Scenes From the Annual Merrie Monarch Festival (Photos - Video)

Hawaiian arts and culture will be featured May 24-26 at the National Museum of the American Indian in Washington, D.C. during the 2013 Celebrate Hawaii Festival.

Events include special screenings of the film State of Aloha and a concert featuring Amy Hanaiali`i Gilliom, a four-time Grammy nominee, leading up to the festival itself on May 26.

During the festival, visitors can meet and greet Hawaiian culture bearers who are practitioners of the traditional Hawaiian arts related to voyaging and canoes, according to the museum.

There will also be opportunites to watch and learn about hula, cooking demonstrations, as well as other presentations.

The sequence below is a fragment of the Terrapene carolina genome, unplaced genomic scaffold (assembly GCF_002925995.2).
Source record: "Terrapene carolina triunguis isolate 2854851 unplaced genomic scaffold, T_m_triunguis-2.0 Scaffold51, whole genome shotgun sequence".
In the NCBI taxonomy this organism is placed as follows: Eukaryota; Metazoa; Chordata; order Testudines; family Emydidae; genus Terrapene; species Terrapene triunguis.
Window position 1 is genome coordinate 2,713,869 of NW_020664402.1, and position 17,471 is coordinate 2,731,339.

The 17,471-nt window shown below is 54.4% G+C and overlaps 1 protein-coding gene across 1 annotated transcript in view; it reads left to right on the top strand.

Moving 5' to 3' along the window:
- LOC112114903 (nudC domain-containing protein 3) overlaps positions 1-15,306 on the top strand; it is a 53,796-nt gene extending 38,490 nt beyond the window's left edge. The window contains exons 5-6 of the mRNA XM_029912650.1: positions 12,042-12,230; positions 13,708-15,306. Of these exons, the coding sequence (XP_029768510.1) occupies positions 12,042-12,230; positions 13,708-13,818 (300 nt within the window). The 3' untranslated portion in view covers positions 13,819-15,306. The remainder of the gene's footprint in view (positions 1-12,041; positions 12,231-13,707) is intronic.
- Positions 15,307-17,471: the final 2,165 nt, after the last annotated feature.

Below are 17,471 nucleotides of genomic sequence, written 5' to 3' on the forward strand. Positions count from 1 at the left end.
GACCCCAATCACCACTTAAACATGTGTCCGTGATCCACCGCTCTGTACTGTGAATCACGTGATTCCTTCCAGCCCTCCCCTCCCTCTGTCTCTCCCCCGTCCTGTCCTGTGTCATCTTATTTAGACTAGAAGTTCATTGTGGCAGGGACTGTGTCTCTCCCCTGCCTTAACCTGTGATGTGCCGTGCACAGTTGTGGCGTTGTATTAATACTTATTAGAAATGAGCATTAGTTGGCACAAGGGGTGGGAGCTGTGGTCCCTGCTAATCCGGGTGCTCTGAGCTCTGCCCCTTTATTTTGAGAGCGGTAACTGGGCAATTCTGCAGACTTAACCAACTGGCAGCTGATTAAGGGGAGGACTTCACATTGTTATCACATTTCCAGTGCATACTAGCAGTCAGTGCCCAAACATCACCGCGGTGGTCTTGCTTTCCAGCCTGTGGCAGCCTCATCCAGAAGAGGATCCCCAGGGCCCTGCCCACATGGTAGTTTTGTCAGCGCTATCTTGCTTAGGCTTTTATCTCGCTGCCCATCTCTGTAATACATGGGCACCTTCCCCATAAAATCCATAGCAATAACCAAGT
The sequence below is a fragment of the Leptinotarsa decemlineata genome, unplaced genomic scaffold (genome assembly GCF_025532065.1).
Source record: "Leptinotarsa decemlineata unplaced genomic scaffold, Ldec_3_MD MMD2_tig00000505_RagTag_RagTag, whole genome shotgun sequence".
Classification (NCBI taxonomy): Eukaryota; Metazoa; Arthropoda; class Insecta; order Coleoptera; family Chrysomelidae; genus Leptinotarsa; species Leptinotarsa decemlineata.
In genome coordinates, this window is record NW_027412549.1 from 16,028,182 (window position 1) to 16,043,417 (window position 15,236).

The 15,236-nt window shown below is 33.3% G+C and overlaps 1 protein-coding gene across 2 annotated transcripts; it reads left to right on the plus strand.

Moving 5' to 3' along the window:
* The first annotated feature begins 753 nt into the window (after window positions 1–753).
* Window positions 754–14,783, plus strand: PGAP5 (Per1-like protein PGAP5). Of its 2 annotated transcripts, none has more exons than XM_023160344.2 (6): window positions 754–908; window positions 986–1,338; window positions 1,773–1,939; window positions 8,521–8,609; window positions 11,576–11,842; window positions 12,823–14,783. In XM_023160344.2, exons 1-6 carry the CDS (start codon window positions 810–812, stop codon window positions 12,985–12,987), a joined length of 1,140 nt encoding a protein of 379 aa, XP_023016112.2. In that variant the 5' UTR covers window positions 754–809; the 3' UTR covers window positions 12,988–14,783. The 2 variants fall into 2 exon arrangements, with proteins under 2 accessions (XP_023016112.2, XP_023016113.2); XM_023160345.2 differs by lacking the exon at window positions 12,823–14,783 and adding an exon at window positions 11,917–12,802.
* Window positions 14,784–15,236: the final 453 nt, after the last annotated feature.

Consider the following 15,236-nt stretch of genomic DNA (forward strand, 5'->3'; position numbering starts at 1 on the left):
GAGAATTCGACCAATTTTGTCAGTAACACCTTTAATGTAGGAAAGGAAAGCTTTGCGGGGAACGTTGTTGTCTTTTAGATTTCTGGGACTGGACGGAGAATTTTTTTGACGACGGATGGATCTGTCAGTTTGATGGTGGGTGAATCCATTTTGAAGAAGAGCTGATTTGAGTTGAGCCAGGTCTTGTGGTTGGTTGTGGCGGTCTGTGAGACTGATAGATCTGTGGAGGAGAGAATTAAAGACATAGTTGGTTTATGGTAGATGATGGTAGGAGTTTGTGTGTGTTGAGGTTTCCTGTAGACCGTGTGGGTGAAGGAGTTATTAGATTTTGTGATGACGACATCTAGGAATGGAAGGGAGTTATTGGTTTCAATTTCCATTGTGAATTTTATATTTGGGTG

The festival coincides with May being Asian American and Pacific Islander Heritage Month.

The Merrie Monarch Festival began in 1963 and has evolved into what is now universally considered to be the world's most prestigious hula competition.

The festival is named in honor of King David Kalakaua, the last king of the Hawaiian islands, whose coronation in 1883 included public displays of hula, which had long been buried under rules imposed by Hawaiian missionaries.

Kalakaua ruled for seventeen years. His reign was marked by a resurgence in Hawaiian culture, music and included numerous public performances of hula. Because of his love of dance and music, Kalakaua was nicknamed, "the Merrie Monarch." In his memory and in celebration of Hawaiian culture, dance and music, the Merrie Monarch Festival is held each year.

Presidential Proclamation -- Asian American and Pacific Islander Heritage Month, 2013

For complete festival details, click here.

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